Lack of access to human talent and raising capital remain the biggest handbrakes for business growth in Australia’s technology sector.
When these are lifted more unicorns will emerge in rising tech subindustries, such as medtech, mining tech, edtech and cleantech, according to a new report by professional services firm RSM Australia.
RSM Australia National Leader Technology Mathavan Parameswaran said the report – What Australian tech businesses can expect in the next two years – concluded that ''despite the tech revaluations and market corrections of the past year, the local industry is not experiencing anything equivalent to the ‘tech wreck’ that reshaped the American tech industry in 2000’’.
``There is a bullish long-term outlook for Australia’s tech industry, and particularly for the potentially significant role Australian entrepreneurs could play in delivering new local and global cleantech solutions to help businesses move towards the Australian Government’s net zero emissions target,’’ Mr Parameswaran said.
``Australia also has the potential to replicate its success in traditional industry sectors such as mining, agriculture, health and education in their equivalent tech subindustries with the right growth levers in place,’’ he said.
Technology Council of Australia CEO Kate Pounder – who shared her outlook on Australia’s tech sector in the RSM report – said achieving talent, tax and regulatory improvements and addressing any market or government failures in high-potential industries would reduce the chances of Australian tech companies taking their ideas offshore.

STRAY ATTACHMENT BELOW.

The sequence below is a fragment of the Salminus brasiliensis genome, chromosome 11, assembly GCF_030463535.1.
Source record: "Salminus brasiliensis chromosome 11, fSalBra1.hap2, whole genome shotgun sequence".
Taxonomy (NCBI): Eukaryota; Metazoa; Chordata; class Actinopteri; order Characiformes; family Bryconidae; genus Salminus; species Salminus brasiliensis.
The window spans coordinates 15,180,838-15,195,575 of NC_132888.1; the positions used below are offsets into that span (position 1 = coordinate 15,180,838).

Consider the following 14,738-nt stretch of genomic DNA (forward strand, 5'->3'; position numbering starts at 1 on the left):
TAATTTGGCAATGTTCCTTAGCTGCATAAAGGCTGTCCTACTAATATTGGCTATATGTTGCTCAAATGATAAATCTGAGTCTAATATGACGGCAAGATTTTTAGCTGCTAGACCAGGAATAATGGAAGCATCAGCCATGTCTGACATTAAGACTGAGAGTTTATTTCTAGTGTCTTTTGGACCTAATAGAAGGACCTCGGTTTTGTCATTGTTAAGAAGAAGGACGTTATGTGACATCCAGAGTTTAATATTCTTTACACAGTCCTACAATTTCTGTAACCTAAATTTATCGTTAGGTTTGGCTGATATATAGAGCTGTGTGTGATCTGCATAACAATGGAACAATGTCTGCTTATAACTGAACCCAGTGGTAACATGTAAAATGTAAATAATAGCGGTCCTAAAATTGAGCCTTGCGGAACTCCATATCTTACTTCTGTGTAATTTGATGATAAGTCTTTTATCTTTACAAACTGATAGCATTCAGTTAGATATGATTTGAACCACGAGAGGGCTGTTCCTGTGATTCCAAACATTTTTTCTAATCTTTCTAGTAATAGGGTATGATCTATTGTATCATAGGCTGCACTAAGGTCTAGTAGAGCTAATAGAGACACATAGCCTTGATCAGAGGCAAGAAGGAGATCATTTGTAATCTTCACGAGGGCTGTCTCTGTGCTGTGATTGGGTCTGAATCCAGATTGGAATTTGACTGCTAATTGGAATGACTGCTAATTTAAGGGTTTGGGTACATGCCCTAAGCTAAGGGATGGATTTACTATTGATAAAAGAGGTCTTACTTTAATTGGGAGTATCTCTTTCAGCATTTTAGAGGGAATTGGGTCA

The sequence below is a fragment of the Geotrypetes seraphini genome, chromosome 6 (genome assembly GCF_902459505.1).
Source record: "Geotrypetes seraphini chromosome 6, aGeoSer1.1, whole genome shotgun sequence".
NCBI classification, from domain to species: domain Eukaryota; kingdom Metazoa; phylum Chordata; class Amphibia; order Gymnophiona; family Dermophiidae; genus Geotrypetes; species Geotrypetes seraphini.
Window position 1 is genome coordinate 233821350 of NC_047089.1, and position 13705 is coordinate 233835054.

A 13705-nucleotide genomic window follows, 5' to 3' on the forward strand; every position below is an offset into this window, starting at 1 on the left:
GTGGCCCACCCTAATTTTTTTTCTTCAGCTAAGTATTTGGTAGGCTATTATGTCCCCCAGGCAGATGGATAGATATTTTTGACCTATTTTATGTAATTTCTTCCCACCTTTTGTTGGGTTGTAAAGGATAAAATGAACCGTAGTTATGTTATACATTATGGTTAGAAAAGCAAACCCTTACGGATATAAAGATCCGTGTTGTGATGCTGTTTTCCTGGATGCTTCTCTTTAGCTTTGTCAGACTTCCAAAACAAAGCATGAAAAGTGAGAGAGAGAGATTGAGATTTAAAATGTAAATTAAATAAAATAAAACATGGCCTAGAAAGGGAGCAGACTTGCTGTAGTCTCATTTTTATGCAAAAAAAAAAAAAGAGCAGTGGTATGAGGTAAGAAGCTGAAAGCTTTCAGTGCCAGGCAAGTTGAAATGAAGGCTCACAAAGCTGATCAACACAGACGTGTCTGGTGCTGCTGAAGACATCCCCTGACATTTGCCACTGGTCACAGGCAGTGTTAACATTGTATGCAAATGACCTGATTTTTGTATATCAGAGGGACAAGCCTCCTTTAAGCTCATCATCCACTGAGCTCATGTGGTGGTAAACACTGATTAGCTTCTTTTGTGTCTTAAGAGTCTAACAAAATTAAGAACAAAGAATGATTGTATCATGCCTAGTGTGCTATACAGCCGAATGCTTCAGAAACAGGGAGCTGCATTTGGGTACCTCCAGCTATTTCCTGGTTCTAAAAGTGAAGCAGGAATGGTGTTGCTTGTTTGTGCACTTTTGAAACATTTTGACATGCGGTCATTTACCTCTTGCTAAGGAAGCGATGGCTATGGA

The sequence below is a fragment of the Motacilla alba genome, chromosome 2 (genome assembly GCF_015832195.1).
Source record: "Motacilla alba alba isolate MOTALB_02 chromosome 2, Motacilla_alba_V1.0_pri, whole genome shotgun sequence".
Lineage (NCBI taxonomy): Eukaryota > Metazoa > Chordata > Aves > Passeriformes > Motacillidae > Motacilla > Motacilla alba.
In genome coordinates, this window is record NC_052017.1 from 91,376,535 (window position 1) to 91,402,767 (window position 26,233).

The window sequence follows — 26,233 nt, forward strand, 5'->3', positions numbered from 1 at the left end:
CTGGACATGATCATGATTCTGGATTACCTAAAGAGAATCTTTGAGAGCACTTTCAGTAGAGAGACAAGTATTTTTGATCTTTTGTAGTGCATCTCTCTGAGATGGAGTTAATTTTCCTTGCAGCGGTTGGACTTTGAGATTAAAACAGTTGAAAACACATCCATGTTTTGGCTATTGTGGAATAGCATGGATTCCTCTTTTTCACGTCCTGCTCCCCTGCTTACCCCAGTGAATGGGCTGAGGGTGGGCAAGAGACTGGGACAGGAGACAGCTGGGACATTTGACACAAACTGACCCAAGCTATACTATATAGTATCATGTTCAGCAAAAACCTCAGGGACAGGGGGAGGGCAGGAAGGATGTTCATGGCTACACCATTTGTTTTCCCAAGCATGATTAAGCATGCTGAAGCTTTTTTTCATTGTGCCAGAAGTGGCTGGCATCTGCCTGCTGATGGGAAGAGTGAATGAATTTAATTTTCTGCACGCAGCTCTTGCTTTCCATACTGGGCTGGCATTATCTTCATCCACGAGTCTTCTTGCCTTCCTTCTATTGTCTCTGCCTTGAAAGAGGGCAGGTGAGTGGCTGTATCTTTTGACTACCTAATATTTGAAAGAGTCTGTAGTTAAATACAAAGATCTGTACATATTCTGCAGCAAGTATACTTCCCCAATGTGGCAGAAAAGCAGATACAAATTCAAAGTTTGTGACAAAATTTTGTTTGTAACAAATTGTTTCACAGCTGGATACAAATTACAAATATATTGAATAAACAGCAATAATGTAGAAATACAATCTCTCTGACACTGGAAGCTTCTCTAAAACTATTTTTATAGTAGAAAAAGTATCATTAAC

“We know we can create world-beating tech companies because we’ve done it. It’s now just a matter of creating the ideal environment for more local tech companies to grow into unicorns,’’ Ms Pounder said.
Angel investor and Healthengine CEO and co-founder Dr Marcus Tan – who shared his industry insights in the report - is upbeat about the maturation of Australia’s relatively young tech industry.
Dr Tan said Australia had reached the stage where first-generation successful startup founders were now providing capital and mentorship to up-and-coming generations of startup founders.
“In the US, successful tech entrepreneurs have long reinvested in the industry they know and love,” he said
“We are now seeing that happening on a significant scale in Australia.”
However, RSM Australia Director and National Head of Corporate Finance Glyn Yates warned tech businesses without strong fundamentals, namely a cashflow positive balance sheet, would struggle in the current market, no matter the potential broad appeal of their innovation.
“Those supplying capital have become significantly more selective and somewhat more impatient,” Mr Yates said.
“Tech businesses that are profitable, or clearly on the road to profitability, will still be able to sell equity and borrow money. But many marginal businesses, especially copycat ones unable to differentiate their offering, will collapse. Or need to merge with, or be acquired by, a competitor,’’ he said.
RSM Australia International Tax and Transfer Pricing Principal Danielle Sherwin also sounded the warning bell for tech companies that had launched into new global markets or secured talent offshore without full consideration of the tax complexities and rules.
“If economic activity is occurring in a country, that country will typically want to derive some tax revenue from it,” Ms Sherwin said. ``However, the complexity of operating in the digital age means it’s sometimes not clear where the economic activity is occurring.”
Australian Computer Society CEO Chris Vein – who also shared his views on the tech sector’s short-term challenges in the RSM report – said access to talent was “the biggest challenge right now and will likely remain so for the foreseeable future’’.
“In 2020, fewer than 6,000 IT bachelor’s degrees were awarded to domestic students. That is less than 10 per cent of the annual projected growth of the Australian IT workforce,’’ Mr Vein said.
The RSM report canvased the views of a range of technology sector leaders and companies including: Pentanet (Perth); Virescent Ventures (Melbourne) CT4 (Brisbane/Melbourne); Healthengine (Perth); Greener (Melbourne); MedAdvisor (US-based).
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